Bullies are everywhere. They roam the school playground. They sit across the room at the office. Or they shout names at you in the high-school locker room. A bully may even be a significant other, parent or once-trusted friend. Acne sufferers know these situations all too well.
But for me it was a little different. Not only did I live with bullies at school I also had a bully in my head.
Growing up with acne affected the way I looked at myself, and the way I thought the world perceived me. Every time I went out in public, whether it was to the mall, to school, out with my family, I always felt looked at and judged because of my acne. It was like an endless loop of negative thoughts swirling in my head. “Ugly” … “Unworthy” … “Stupid.”
There were also bullies in the hallways. One kid made it a point to kick my backpack every day (often kicking my actual back) when we passed each other. Another gave me the nickname “contagious” when she saw my acne-ridden back while changing in the locker room. “Pizza face” was another name I endured. There was a day a classmate even threw a greasy pepperoni slice at me during lunch hour.
These actions hurt immensely and the cruel words stuck to me like gum in my hair. But the bully in my head made things even worse.
The mirror in the bathroom became my enemy. I began to distance myself from friends and family. When I wasn’t in school, I would hide in my room until I fell asleep.
When you’re sharing emotional real estate with a roommate like this, it’s difficult to get much accomplished. But eventually I found the strength to let the bully go.
The first step was acknowledging that the voice wasn’t me. By creating that degree of separation, I was able to start tackling this as a problem, instead of attacking myself.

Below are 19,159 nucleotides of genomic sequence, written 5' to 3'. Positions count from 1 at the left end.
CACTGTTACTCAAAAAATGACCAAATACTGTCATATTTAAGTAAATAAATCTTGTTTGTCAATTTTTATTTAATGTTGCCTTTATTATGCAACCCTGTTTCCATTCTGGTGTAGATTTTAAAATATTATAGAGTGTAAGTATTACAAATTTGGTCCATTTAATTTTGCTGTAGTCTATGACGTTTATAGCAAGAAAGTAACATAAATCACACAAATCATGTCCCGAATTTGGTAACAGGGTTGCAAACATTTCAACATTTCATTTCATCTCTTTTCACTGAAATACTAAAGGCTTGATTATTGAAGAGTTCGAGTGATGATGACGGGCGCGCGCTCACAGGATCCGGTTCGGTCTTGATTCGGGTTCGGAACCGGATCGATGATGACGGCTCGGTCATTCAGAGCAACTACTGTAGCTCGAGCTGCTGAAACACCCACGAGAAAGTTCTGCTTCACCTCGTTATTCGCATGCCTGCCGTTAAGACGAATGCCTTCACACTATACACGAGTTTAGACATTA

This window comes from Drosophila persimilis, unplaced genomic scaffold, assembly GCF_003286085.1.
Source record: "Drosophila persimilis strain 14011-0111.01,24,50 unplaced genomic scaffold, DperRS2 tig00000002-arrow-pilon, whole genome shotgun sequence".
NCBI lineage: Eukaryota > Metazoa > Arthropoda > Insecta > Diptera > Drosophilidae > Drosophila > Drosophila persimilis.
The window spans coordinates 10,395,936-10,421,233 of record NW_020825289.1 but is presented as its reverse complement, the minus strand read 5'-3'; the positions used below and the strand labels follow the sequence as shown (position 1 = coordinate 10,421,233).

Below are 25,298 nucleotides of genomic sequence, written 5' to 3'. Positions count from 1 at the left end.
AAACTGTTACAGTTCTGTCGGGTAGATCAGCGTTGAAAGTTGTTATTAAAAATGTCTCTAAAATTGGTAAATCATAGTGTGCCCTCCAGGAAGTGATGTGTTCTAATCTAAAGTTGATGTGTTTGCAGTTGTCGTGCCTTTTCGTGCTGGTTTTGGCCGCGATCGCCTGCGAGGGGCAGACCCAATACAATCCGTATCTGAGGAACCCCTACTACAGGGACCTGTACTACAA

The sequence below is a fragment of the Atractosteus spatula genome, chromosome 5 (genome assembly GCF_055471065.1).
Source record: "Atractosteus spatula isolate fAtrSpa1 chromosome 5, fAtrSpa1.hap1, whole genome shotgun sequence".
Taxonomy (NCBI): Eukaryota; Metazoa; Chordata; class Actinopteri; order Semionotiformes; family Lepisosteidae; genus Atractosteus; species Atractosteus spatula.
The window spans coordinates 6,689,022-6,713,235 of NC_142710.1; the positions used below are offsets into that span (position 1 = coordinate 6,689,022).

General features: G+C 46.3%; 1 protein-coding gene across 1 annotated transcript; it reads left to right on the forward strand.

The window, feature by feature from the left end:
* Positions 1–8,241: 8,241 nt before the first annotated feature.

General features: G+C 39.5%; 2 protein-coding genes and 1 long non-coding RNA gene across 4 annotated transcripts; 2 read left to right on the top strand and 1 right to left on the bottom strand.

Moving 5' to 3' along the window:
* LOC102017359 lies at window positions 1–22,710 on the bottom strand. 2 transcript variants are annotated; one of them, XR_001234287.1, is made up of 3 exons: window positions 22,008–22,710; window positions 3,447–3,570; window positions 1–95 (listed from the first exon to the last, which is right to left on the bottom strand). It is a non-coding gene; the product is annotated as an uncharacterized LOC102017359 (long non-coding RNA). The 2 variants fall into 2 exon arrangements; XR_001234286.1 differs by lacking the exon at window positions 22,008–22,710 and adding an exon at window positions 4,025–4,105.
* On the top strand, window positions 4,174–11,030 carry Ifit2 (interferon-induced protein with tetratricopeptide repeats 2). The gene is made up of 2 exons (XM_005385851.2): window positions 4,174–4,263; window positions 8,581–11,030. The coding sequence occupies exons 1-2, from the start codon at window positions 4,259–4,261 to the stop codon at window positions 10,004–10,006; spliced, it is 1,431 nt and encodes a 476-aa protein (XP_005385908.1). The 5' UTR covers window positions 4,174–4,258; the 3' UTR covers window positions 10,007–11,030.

I began talking to the bully in my head, trying to understand where she was coming from. When she said something negative, I analyzed it. Was she belittling me about my skin because of Photoshopped images in magazines? Was it because other kids had fewer pimples?
The second step was being kind to her. Yes, kind. Every time the bully would tell me I was a waste of space, I would remind her I had the ability to make my father laugh when he had a challenging day at the office. When she’d tell me I was a walking “contagious” disease because of my acne, I would remind her that I have gorgeous, sparkling eyes.
Slowly, my confidence started to build, and I was able to leave my house to visit the drugstore and purchase makeup. When I started practicing with foundation and concealer, it was another confidence boost. “Look bully, we didn’t sit around helpless today,” I’d say. “This makeup stuff isn’t actually that difficult!”
Makeup acted as a mask and a shield. I was able to face the world and start participating in normal life. Even things as simple as hiking with my mom or going to the mall with friends meant I was taking huge steps in conquering the bully in my head.
When it came to my acne, I actively worked to find a skincare regimen that would help clear up my skin and ways to cover the acne while I treated it. I began studying skincare in order to better understand my breakouts. I wanted to understand others who suffer from acne.
It took hard work – and a bit of counseling – but eventually I built up enough confidence to show my raw, acne-ridden skin in a bare-all video on the Internet. And I began doing things I never thought were possible – modeling clothes, doing photo shoots and advertising products. Soon that voice in my head became quieter and quieter.
Bullies are inevitable. But you do have the option and power to define success on your own terms.
Do you have your own story about bullying? If you have other ideas for how to get rid of that bully in your head please tweet me @sincerealycass11 or leave me a comment on @CassandraBankson Instagram – we can use all the tools we can get!